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The EU adopted new plans last week to ban single-use plastic items like plates, straws, cutlery, balloon sticks and cotton buds — which make up over 70 percent of marine litter — by 2021. Under draft plans approved by Parliament, MEPs also added items to the banned list that contained products made of oxo-degradable plastics, like bags and fast-food containers made of expanded polystyrene. The ban also incorporates a plan for several other items that do not have an alternative, like single-use sandwich boxes and containers for fruits, veggies, ice cream and desserts. For those products, EU member states will need to reduce their use by at least 25 percent by 2025. The strategy for those items includes using multiple-use products and recycling . Parliament also approved other plastics, like beverage bottles, to be collected separately and then recycled at a rate of 90 percent by 2025. Related: Jamaica will ban plastic bags, straws and Styrofoam by 2019 MEPs have also targeted waste from tobacco products, particularly cigarette filters that contain plastic, in the plastic ban . The plan for those items is a 50 percent reduction by 2025 and an 80 percent reduction by 2030. Cigarette butts are the second-most littered single-use plastic item in the EU, and just one can pollute between 500 and 1000 liters (132 and 264 gallons) of water. When thrown on the roadway, they can take up to 12 years to degrade. There is also a plan for lost or abandoned fishing gear, which represents about 27 percent of the waste found on European beaches. Member states are to ensure that at least half of it is collected each year, with a recycling target of 15 percent by 2025. The costs to reach the goals set for cigarette butts and fishing gear is to be paid for by tobacco companies and manufacturers of fishing gear. Frédérique Ries, who drafted the report, said that the ban is an ambitious directive that is essential for protecting the marine environment. + European Parliament Image via Tim Parkinson

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European parliament supports the ban of single-use plastics

Human activity has decimated 60% of animal populations since 1970

October 31, 2018 by  
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A new study from WWF International has reported that humans have wiped out 60 percent of the world’s mammals, birds, fish, amphibians and reptiles since 1970, and experts are now warning that wildlife destruction is an emergency that is threatening civilization. As important species continue to die at alarming rates, the ecosystems that humans also depend on are being destroyed. The recent Living Planet Report involved 59 scientists from around the world, and these experts found that the growing consumption of food and resources by Earth’s population is destroying the web of life, on which humans depend for clean air and water. The main culprits of the destruction are overexploitation and agriculture. Related: WWF predicts wild animal populations will plummet 67 percent by 2020 “We are sleepwalking toward the edge of a cliff,” said Mike Barrett, executive director of science and conservation at WWF. “If there was a 60 percent decline in the human population, that would be equivalent to emptying North America, South America, Africa, Europe, China and Oceania. That is the scale of what we have done.” Barrett also said that this decimation is jeopardizing the future of humanity. Global sustainability expert and professor Johan Rockström said that we are running out of time, and we must address the ecosystems and climate if we stand a chance of safeguarding the planet for our future on Earth. According to The Guardian , many scientists believe that we have entered a sixth mass extinction , and it is the first caused by humans. Marco Lambertini, director general of WWF International, said that the fundamental issue is consumption, and we cannot ignore the impact of wasteful lifestyles. In 2020, many nations of the world will be meeting at the UN’s Convention on Biological Diversity to make new commitments to protect nature and wildlife. Barrett said we need a new global deal for people and the environment, and this is our last chance to do this right. As Tanya Steele, chief executive of the WWF said, “We are the first generation to know we are destroying our planet and the last one that can do anything about it.” + WWF Via The Guardian Image via Ray in Manila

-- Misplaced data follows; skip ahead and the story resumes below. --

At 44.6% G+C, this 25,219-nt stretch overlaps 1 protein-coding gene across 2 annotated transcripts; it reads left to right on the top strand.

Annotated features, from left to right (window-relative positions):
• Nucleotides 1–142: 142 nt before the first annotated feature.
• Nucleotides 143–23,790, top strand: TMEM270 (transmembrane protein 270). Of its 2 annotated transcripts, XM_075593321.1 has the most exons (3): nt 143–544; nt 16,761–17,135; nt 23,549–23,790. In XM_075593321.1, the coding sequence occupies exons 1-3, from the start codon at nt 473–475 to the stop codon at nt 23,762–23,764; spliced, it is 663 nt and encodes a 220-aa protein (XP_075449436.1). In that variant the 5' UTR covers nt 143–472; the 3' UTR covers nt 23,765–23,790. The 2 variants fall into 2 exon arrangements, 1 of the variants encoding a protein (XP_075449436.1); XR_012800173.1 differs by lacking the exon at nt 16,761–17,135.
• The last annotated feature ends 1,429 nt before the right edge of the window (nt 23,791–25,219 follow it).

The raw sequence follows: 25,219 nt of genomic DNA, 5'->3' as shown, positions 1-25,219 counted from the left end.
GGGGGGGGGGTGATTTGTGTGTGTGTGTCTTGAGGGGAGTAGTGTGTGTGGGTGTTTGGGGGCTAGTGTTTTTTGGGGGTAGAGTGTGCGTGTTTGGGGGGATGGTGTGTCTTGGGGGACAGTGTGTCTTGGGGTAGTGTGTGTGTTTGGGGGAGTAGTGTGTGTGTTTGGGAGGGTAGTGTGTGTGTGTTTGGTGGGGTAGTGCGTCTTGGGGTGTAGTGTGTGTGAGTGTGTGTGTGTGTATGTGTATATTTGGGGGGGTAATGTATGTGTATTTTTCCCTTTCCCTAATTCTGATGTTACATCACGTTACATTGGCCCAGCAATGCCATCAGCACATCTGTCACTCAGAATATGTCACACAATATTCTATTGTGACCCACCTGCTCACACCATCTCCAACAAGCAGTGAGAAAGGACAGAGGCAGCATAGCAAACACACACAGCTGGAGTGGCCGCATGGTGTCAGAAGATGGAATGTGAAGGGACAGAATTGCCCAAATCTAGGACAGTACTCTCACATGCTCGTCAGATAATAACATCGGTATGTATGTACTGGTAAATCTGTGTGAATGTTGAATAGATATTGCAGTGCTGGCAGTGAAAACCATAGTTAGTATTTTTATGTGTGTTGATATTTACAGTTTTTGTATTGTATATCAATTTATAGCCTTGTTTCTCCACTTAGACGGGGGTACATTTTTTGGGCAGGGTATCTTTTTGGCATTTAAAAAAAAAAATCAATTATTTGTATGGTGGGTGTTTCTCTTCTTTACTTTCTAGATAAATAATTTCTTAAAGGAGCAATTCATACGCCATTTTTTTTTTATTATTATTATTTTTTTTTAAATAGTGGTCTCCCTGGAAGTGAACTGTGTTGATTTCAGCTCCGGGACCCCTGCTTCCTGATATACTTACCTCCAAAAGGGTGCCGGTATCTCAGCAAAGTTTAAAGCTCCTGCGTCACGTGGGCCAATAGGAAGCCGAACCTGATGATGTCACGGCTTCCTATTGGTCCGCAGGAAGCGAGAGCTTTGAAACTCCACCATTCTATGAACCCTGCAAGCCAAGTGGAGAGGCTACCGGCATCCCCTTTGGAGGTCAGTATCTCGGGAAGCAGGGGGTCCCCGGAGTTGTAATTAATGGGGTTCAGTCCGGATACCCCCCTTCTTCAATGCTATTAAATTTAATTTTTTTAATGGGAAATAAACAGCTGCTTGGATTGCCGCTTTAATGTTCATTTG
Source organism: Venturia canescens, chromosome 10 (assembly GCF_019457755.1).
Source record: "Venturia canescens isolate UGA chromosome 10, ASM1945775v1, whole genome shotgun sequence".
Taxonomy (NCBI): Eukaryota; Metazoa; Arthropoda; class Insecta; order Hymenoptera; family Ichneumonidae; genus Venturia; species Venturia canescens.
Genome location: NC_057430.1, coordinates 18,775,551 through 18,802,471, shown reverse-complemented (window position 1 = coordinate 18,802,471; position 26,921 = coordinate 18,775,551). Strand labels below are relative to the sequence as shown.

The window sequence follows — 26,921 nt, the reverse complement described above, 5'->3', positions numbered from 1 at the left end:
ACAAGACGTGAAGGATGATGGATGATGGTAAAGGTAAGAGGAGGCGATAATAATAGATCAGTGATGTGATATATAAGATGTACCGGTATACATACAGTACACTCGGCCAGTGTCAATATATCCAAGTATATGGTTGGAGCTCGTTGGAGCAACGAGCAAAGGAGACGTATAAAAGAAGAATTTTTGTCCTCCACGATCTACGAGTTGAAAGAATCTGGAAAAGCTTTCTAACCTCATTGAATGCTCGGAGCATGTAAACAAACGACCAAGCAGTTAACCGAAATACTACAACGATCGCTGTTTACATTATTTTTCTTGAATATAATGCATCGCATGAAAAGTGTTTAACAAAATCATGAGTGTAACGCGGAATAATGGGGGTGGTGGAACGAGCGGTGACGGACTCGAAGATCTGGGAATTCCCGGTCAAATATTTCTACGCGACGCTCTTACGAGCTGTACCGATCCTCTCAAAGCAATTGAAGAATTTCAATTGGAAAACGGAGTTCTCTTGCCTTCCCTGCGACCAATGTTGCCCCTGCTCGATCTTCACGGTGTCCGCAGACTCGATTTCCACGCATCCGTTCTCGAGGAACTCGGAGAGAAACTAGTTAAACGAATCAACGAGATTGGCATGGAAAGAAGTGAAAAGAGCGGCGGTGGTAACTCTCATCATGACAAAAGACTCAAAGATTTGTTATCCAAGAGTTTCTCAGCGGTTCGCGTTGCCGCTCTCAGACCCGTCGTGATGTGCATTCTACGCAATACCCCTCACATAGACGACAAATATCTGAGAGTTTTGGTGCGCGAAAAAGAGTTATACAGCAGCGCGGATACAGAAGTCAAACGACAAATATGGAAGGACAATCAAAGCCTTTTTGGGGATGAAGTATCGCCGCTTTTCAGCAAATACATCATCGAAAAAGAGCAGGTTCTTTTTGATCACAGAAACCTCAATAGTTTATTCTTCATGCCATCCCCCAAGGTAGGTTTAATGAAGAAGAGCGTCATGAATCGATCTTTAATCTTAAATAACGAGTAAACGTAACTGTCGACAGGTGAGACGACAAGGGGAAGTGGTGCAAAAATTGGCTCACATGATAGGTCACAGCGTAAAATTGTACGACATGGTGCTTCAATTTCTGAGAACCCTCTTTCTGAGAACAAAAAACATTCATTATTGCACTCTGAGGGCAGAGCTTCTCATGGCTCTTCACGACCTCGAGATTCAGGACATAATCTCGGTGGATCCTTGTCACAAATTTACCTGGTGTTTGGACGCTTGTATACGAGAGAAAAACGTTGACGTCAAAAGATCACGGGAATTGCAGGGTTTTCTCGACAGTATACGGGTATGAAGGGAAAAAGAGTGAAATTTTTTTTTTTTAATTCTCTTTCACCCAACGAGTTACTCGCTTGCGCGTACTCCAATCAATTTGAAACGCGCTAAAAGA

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Human activity has decimated 60% of animal populations since 1970